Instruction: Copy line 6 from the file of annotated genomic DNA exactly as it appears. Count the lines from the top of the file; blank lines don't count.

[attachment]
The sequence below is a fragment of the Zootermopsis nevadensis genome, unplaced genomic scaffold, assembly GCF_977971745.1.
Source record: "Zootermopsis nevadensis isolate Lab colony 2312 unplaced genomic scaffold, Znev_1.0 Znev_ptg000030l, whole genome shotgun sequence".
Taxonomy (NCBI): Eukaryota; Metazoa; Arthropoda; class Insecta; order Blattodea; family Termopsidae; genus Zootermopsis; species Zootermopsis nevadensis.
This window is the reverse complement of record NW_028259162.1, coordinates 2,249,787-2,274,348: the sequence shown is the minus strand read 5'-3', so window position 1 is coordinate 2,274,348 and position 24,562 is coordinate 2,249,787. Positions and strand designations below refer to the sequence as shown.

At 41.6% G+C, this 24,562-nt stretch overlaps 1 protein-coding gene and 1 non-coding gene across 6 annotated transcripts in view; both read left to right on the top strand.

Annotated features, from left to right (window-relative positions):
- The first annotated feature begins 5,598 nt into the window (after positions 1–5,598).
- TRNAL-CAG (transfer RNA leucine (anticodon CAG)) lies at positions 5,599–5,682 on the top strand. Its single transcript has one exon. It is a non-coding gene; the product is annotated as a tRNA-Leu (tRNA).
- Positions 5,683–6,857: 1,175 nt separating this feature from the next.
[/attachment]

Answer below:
Annotated features, from left to right (window-relative positions):